Partner sourced leads are new leads that came from a partner via an affiliate link, integration marketplace, or marketing activity or event. These leads need to be followed up on to be converted to an MQL or SQL and proceed to a sales conversation.     

Retention 

Technology partners can increase customer retention by 10-40% depending on integration usage level and how sophisticated the integration is. Successfully tracking this impact requires tracking integration usage and comparing cohorts of customers for retention and satisfaction.

Value-added resellers, managed service providers, OEM, system integrators and solutions partners can also all increase retention. Tracking this requires identifying cohorts of customers who utilized these partners to implement or maintain the software and those who did not, and then comparing retention rates. 

When professional services or CS teams are strapped for resources, SI and solution partners can increase retention by ensuring all customers receive enough assistance in deploying and using the software. Value-added resellers may enhance the benefit realized by the software for the customer, and thus lead to them continuing to use it longer.

Low retention rates on customers working with service or solution partners or who are using a key integration can also flag a need to reevaluate those partnerships and the partner profile.       

Partner Influenced Revenue

Partner influence is when a partner exercises influence that impacts a deal. Organizations identify different types of influence and try to assess the value of that influence in a multi-attribution model.

This influence can be exercised via marketing or sales. In marketing, it might be an account already in the sales process watching a webinar on the integration, downloading a white paper, or seeing the brand recommended by the partner or featured in their integration marketplace.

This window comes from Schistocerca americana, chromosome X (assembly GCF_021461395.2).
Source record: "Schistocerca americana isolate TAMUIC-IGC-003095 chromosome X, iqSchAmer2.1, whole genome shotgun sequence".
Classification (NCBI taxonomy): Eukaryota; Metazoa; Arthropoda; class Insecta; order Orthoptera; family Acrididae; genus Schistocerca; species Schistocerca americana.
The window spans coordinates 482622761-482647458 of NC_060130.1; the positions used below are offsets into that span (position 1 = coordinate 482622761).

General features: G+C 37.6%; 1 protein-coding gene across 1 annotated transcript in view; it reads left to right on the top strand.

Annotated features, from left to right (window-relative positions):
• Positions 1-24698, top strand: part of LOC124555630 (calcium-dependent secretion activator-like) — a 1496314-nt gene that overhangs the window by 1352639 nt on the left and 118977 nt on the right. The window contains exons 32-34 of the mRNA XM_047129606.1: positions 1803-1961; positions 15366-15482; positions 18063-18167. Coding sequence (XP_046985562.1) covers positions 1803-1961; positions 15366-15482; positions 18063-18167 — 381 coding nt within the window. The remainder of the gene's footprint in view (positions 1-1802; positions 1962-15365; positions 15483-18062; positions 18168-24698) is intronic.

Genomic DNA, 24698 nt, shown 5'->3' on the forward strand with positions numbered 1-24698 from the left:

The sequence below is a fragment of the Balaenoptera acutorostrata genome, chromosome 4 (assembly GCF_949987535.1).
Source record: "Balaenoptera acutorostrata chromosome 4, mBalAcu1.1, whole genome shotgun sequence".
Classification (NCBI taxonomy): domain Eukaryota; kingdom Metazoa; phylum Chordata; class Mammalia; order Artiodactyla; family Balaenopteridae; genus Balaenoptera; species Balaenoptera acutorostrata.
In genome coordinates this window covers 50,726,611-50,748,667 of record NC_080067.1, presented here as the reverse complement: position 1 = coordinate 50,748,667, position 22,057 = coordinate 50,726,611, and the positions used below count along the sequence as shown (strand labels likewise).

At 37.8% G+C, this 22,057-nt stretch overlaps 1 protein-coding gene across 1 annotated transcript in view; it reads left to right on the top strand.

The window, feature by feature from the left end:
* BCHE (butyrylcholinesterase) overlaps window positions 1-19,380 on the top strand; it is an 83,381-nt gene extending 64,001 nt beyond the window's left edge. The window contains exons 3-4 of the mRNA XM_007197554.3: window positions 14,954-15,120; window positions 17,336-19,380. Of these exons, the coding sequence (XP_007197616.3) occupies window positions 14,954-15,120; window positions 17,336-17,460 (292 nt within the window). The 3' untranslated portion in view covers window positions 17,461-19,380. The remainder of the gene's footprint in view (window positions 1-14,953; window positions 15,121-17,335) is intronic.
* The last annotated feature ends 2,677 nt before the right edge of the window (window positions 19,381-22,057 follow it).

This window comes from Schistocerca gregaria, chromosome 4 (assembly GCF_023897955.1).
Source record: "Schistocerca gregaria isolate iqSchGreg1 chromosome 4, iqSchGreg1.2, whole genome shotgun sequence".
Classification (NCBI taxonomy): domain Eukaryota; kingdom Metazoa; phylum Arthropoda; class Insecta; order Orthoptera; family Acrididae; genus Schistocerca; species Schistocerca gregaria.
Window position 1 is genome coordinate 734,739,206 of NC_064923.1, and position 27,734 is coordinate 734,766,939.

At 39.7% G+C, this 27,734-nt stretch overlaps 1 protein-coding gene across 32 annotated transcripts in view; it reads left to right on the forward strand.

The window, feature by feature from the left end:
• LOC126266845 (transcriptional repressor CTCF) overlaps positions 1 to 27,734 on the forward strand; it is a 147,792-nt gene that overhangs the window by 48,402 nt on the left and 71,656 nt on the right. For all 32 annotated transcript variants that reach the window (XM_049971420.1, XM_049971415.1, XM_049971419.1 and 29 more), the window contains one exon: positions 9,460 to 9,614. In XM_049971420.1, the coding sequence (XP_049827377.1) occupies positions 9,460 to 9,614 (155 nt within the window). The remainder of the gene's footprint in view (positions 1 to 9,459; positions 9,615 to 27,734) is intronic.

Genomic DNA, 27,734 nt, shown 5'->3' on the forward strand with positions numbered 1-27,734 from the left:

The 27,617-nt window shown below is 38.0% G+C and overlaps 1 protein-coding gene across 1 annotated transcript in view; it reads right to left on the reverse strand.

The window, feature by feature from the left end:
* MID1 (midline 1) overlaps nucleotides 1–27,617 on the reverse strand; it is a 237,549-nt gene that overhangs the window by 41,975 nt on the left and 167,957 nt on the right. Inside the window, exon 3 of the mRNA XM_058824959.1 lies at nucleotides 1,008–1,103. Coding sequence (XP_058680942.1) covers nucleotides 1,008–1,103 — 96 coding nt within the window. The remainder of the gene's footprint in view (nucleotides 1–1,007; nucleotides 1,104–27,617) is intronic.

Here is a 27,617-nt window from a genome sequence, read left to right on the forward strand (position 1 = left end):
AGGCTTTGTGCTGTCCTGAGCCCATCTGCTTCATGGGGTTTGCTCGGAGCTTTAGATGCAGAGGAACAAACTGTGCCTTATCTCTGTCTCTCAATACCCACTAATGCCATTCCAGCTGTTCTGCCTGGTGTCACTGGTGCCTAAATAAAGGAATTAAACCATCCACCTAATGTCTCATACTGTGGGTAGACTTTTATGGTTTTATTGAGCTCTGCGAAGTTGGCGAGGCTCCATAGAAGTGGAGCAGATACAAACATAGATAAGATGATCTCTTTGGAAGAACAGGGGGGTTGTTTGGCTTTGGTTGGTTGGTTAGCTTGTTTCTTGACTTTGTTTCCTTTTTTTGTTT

In sales, it might be an intro to a key decision-maker that wasn’t currently involved, providing valuable intel on the account’s pain points or motivations, or providing a reference.

Secondary Partner Program Metrics

partnerships metrics

Secondary metrics do not directly benefit an organization’s bottom line but help a partner program to achieve primary metrics. They also give further insight into whether primary metrics that are not completely measurable (like partner influence) are being achieved.

Partner Engagement and Satisfaction

Engaged and satisfied partners can lead to better outcomes across the board. Regularly assessing how engaged partners are and how satisfied they were with the partnership can lead to improvements in partner UX, partner qualifications, and resource allocation.

Customer Partner Satisfaction

Customer satisfaction with partners can indicate that partners hold influence over customer decisions and that they are more likely to have a positive impact on retention. For technology partners, this can focus on satisfaction with the integration, while channel partners can focus on satisfaction with the added services and, if relevant, the sales process.

Customer Satisfaction

Tracking whether customers who are engaged with partners are more satisfied than those who are not engaged with partners can indicate whether partners are increasing brand loyalty.